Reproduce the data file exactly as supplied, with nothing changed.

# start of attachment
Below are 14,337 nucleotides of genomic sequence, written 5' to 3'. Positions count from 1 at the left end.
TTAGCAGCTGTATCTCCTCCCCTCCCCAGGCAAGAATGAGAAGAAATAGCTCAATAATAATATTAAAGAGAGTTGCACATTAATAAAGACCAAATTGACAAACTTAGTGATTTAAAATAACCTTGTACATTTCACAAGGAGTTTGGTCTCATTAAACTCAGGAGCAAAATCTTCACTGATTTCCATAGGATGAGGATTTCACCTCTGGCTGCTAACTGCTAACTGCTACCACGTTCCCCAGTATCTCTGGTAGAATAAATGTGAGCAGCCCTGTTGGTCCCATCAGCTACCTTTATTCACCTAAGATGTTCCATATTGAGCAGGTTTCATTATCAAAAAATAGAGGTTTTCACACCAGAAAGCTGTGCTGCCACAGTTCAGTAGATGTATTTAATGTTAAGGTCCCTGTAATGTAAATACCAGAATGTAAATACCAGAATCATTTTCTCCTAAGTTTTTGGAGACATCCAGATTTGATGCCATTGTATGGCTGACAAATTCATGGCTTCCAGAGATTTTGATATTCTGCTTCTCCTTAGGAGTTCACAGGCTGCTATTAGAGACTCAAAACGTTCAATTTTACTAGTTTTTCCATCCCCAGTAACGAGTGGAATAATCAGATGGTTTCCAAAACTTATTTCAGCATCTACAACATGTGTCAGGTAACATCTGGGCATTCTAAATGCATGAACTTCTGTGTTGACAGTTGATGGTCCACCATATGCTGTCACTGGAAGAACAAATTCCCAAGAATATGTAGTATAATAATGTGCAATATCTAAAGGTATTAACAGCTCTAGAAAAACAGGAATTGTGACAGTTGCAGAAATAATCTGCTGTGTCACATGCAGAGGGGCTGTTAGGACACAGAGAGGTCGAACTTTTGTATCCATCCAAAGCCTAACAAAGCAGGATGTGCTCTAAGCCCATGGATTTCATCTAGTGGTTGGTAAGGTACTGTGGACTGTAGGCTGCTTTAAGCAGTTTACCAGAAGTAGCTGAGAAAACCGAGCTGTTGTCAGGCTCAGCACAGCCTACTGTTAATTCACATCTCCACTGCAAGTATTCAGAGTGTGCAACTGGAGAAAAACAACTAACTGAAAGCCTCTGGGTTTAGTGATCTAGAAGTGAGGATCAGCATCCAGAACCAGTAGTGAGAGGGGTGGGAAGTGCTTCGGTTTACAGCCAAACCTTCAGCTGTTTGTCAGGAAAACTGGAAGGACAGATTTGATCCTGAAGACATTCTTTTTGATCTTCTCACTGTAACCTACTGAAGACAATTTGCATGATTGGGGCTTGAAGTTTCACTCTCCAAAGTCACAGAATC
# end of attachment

Below are 14,337 nucleotides of genomic sequence, written 5' to 3'. Positions count from 1 at the left end.
TTAGCAGCTGTATCTCCTCCCCTCCCCAGGCAAGAATGAGAAGAAATAGCTCAATAATAATATTAAAGAGAGTTGCACATTAATAAAGACCAAATTGACAAACTTAGTGATTTAAAATAACCTTGTACATTTCACAAGGAGTTTGGTCTCATTAAACTCAGGAGCAAAATCTTCACTGATTTCCATAGGATGAGGATTTCACCTCTGGCTGCTAACTGCTAACTGCTACCACGTTCCCCAGTATCTCTGGTAGAATAAATGTGAGCAGCCCTGTTGGTCCCATCAGCTACCTTTATTCACCTAAGATGTTCCATATTGAGCAGGTTTCATTATCAAAAAATAGAGGTTTTCACACCAGAAAGCTGTGCTGCCACAGTTCAGTAGATGTATTTAATGTTAAGGTCCCTGTAATGTAAATACCAGAATGTAAATACCAGAATCATTTTCTCCTAAGTTTTTGGAGACATCCAGATTTGATGCCATTGTATGGCTGACAAATTCATGGCTTCCAGAGATTTTGATATTCTGCTTCTCCTTAGGAGTTCACAGGCTGCTATTAGAGACTCAAAACGTTCAATTTTACTAGTTTTTCCATCCCCAGTAACGAGTGGAATAATCAGATGGTTTCCAAAACTTATTTCAGCATCTACAACATGTGTCAGGTAACATCTGGGCATTCTAAATGCATGAACTTCTGTGTTGACAGTTGATGGTCCACCATATGCTGTCACTGGAAGAACAAATTCCCAAGAATATGTAGTATAATAATGTGCAATATCTAAAGGTATTAACAGCTCTAGAAAAACAGGAATTGTGACAGTTGCAGAAATAATCTGCTGTGTCACATGCAGAGGGGCTGTTAGGACACAGAGAGGTCGAACTTTTGTATCCATCCAAAGCCTAACAAAGCAGGATGTGCTCTAAGCCCATGGATTTCATCTAGTGGTTGGTAAGGTACTGTGGACTGTAGGCTGCTTTAAGCAGTTTACCAGAAGTAGCTGAGAAAACCGAGCTGTTGTCAGGCTCAGCACAGCCTACTGTTAATTCACATCTCCACTGCAAGTATTCAGAGTGTGCAACTGGAGAAAAACAACTAACTGAAAGCCTCTGGGTTTAGTGATCTAGAAGTGAGGATCAGCATCCAGAACCAGTAGTGAGAGGGGTGGGAAGTGCTTCGGTTTACAGCCAAACCTTCAGCTGTTTGTCAGGAAAACTGGAAGGACAGATTTGATCCTGAAGACATTCTTTTTGATCTTCTCACTGTAACCTACTGAAGACAATTTGCATGATTGGGGCTTGAAGTTTCACTCTCCAAAGTCACAGAATC